Impressive spiritual parallels exist even in mopping a floor. Each time I swish that mop across our maple hardwood I’m amazed at how dirty it is! “Is it normal to scrape stuck-on cheerios and noodles and vigorously rub away jam and chocolate spills?” “And how long have they been there, anyway?!” I begin to wonder who has seen this and said nothing …
Every time God begins a cleansing work in one of those dark, dusty corners of my heart, I have a remarkably similar conversation with myself. “How long has THAT been there??” “How could I not have seen this sooner?” I stare wide-eyed at the stuck-on stains that God helps me rub away, and sigh at the work and time involved in cleaning just this one little corner. I may lean on my mop in pause to brood over who may have already seen this and judged me, or I may criticize myself for having allowed it to get this bad. I shake away useless thoughts and continue to swish and scrape.
One day, my kids will grow old and not spill as much jam and chocolate on the floor. I entertain the notion that one day I won’t need to rub and scrape my floor clean. That is, of course, until I consider grandchildren. Yup, my floor will always need mopping. Sometimes more than others, but it will continually need to be cleaned.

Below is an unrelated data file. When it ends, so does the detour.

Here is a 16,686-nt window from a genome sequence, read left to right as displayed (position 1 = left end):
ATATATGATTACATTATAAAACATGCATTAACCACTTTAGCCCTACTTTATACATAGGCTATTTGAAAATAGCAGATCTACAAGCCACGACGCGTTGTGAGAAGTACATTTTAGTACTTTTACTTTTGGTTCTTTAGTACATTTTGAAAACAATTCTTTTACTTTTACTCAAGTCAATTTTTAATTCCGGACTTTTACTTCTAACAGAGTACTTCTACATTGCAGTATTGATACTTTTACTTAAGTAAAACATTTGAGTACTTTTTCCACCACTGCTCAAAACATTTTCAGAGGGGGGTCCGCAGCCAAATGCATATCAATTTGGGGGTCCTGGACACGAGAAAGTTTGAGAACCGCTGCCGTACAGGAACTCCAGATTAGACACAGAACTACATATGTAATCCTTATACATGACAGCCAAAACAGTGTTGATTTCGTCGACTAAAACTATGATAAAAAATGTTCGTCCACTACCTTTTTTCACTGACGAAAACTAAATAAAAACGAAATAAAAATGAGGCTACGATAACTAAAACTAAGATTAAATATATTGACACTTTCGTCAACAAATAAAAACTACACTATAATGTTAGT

Okay, so maybe it’s a bit cheesy to consider ‘mopping my soul’ … but it helps me to remember that neither my floor or soul will ever remain clean no matter how hard I worked on it last time. It’s continuous work and to be expected. I’ll never arrive at a place where either is now complete. Knowing that encourages me to keep at it, and to accept the grace of Jesus for those times of cleaning and those times in between.
“Without wavering, let us hold tightly to the hope we say we have,
for God can be trusted to keep his promise.”
“And I am sure that God, who began the good work within you,
will continue his work until it is finally finished on that day when Christ Jesus comes back again.”
’And He said to me, “My grace is sufficient for you,
for My strength is made perfect in weakness.”
Therefore most gladly I will rather boast in my infirmities,
that the power of Christ may rest upon me.’
2 Corinthians 12:9
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